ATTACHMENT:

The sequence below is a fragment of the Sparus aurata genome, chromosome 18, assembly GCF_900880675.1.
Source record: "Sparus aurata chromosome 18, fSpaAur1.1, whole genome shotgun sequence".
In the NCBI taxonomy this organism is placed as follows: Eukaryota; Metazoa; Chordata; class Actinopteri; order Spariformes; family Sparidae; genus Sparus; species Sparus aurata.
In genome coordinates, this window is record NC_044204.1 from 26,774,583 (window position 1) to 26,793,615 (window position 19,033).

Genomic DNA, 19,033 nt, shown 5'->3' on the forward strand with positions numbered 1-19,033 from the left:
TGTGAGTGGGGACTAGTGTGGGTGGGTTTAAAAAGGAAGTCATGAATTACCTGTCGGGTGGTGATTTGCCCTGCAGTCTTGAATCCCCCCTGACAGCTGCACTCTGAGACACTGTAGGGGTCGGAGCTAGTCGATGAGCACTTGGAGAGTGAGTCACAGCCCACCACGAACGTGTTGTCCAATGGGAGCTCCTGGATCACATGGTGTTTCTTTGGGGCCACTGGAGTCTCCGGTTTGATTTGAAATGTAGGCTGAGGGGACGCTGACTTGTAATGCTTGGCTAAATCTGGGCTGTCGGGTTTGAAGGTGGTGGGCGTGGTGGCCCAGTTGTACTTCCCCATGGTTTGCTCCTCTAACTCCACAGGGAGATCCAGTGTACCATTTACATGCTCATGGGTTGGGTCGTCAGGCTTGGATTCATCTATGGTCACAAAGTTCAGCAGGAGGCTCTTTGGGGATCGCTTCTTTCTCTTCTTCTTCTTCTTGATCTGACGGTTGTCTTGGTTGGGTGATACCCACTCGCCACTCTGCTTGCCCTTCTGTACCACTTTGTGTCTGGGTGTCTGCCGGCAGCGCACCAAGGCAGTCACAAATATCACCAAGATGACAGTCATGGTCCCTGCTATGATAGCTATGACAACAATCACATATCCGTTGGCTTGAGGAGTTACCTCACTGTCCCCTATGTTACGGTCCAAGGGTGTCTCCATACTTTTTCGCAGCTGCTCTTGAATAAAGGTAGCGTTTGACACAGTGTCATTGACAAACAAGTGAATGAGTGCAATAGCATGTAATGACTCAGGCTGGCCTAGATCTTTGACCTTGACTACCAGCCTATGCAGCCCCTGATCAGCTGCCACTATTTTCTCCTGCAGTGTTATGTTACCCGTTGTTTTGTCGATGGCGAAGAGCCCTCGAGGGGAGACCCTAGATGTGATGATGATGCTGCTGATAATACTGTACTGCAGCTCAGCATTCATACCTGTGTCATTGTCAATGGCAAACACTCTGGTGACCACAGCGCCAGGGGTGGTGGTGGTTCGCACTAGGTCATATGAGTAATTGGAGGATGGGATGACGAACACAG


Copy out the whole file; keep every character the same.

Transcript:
The sequence below is a fragment of the Sparus aurata genome, chromosome 18, assembly GCF_900880675.1.
Source record: "Sparus aurata chromosome 18, fSpaAur1.1, whole genome shotgun sequence".
In the NCBI taxonomy this organism is placed as follows: Eukaryota; Metazoa; Chordata; class Actinopteri; order Spariformes; family Sparidae; genus Sparus; species Sparus aurata.
In genome coordinates, this window is record NC_044204.1 from 26,774,583 (window position 1) to 26,793,615 (window position 19,033).

Genomic DNA, 19,033 nt, shown 5'->3' on the forward strand with positions numbered 1-19,033 from the left:
TGTGAGTGGGGACTAGTGTGGGTGGGTTTAAAAAGGAAGTCATGAATTACCTGTCGGGTGGTGATTTGCCCTGCAGTCTTGAATCCCCCCTGACAGCTGCACTCTGAGACACTGTAGGGGTCGGAGCTAGTCGATGAGCACTTGGAGAGTGAGTCACAGCCCACCACGAACGTGTTGTCCAATGGGAGCTCCTGGATCACATGGTGTTTCTTTGGGGCCACTGGAGTCTCCGGTTTGATTTGAAATGTAGGCTGAGGGGACGCTGACTTGTAATGCTTGGCTAAATCTGGGCTGTCGGGTTTGAAGGTGGTGGGCGTGGTGGCCCAGTTGTACTTCCCCATGGTTTGCTCCTCTAACTCCACAGGGAGATCCAGTGTACCATTTACATGCTCATGGGTTGGGTCGTCAGGCTTGGATTCATCTATGGTCACAAAGTTCAGCAGGAGGCTCTTTGGGGATCGCTTCTTTCTCTTCTTCTTCTTCTTGATCTGACGGTTGTCTTGGTTGGGTGATACCCACTCGCCACTCTGCTTGCCCTTCTGTACCACTTTGTGTCTGGGTGTCTGCCGGCAGCGCACCAAGGCAGTCACAAATATCACCAAGATGACAGTCATGGTCCCTGCTATGATAGCTATGACAACAATCACATATCCGTTGGCTTGAGGAGTTACCTCACTGTCCCCTATGTTACGGTCCAAGGGTGTCTCCATACTTTTTCGCAGCTGCTCTTGAATAAAGGTAGCGTTTGACACAGTGTCATTGACAAACAAGTGAATGAGTGCAATAGCATGTAATGACTCAGGCTGGCCTAGATCTTTGACCTTGACTACCAGCCTATGCAGCCCCTGATCAGCTGCCACTATTTTCTCCTGCAGTGTTATGTTACCCGTTGTTTTGTCGATGGCGAAGAGCCCTCGAGGGGAGACCCTAGATGTGATGATGATGCTGCTGATAATACTGTACTGCAGCTCAGCATTCATACCTGTGTCATTGTCAATGGCAAACACTCTGGTGACCACAGCGCCAGGGGTGGTGGTGGTTCGCACTAGGTCATATGAGTAATTGGAGGATGGGATGACGAACACAG